Many firms think that the economy will hit bottom in 2009, and that they'll be ready when the market picks back up in 2010 and 2011. I believe this is flawed thinking.

Over the past few months, I have visited people in engineering and surveying companies that are under financial stresses the likes of which they have never experienced before. These firms are established and highly reputable. Most had more than 200 employees with 5 or 10 offices as recently as last year. The pressures they are facing are not just recessionary-they are extinctionary. Some of these companies anticipate that they may not survive if the economy doesn’t pick up in the first or second quarter. Yet many people I spoke with seemed to take their talking points from the same sources because they all had a similar mantra: “We will hit bottom in 2009, and when the market picks back up in 2010 and 2011, we will be ready.”

I believe this is flawed thinking, and I will tell you why.

  • Land development to the tune of 1,000- to 5,000-acre subdivision projects is over for the foreseeable future. If this is your main revenue source, you had better adjust your business model.
  • The lending arm that fueled the development over the past 10 years is over for the foreseeable future. There is no more easy money around to fuel this type of development.
  • There will be enough housing available for many years for people wanting their own home as they take advantage of the bank foreclosures in distressed areas. And of course, there are many design firms and developers who have stockpiled designs and approvals in anticipation of a returning market conditions. Add to that the fear some have of fluctuating gas prices driving up the cost of commuting-as a result, future homeowners will be looking for smaller urban housing solutions than in the past.
  • Commercial development has held up longer than the residential markets since that type of development typically follows residential buildup. However, even this bastion of building is showing signs of cracking. On Dec. 23, 2008, the International Council of Shopping Centers asked Treasury Secretary Paulson for help in obtaining some of the $200 billion fed money created because of the credit squeeze. Inarguably, there will be more commercial development, but it won’t be as free and easy as it was just a year or two ago.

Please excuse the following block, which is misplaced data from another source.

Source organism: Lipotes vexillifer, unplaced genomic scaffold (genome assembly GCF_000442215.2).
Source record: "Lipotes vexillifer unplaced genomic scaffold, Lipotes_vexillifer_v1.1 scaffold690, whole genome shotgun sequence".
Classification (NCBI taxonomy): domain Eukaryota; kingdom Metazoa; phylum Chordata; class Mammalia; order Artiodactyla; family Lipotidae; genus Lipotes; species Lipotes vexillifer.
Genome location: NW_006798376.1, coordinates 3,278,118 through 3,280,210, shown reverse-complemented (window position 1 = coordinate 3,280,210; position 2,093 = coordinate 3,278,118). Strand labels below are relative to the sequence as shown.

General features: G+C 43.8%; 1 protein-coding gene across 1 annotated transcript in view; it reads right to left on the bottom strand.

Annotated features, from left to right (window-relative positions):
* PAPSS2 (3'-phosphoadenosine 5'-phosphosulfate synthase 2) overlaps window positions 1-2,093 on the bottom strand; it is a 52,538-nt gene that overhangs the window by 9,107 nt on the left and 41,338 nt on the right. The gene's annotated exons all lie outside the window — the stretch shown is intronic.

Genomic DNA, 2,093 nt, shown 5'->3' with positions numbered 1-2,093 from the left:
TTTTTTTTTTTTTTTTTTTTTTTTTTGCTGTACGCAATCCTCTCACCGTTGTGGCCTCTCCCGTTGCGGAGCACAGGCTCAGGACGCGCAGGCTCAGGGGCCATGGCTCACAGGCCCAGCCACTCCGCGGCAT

A summary of what's in and what's out in the new economy.

The engineering economy will be altered drastically by Obama’s proposal to reinvest in America’s infrastructure-the first dramatic increase in national spending in 30 years. The economy for engineering, surveying and construction will increase substantially for public projects, but it will be tuned to infrastructure development rather than buildings. Clearly, a smart strategy for small firms would be to market themselves as sub-consultants to the primes who will win the massive contracts because even they won’t be able to do all of the work needed. Those with specialties like wetlands, hydrology, storm management and retention, hydrographic surveying, GPS, traffic, phasing, data prep, etc., can easily be used as subs. Any task item that can be easily split away from other main design functions will be an option for a subcontract. Land development firms will need to hone their core capabilities to fit in with the type of work that will be needed on these very large infrastructure projects in order to be strong sub-consultants.

I also believe there will be a new type of private development emerging that will piggyback with the public works. For instance, as a new rail corridor is developed from point A to point B, stations and terminals will be constructed. Food establishments, shopping, housing and other complementary businesses will be needed at these locations. Engineering and surveying firms will fill this niche quite nicely with existing skill sets and abilities. Funding should be available since these are bona-fide projects with a lot of historic data available for researching viability.

So the economy is not coming back, certainly not in the same form as in the past several years. Instead, a new economy will emerge-one with national scope, significance and oversight. The Era of the Engineer is about to commence in 2009. To prepare for this new era, keep a positive outlook, increase your skills and renew your contacts.

Please respond to this blog and offer your input. Disagree with me, post dissenting facts or opinions, and improve and expand on the conversation for the benefit of your colleagues in the business. Or, if you are so inclined, agree with me and offer your thoughts to take the deliberation into a new realm of thought or off on another tangent.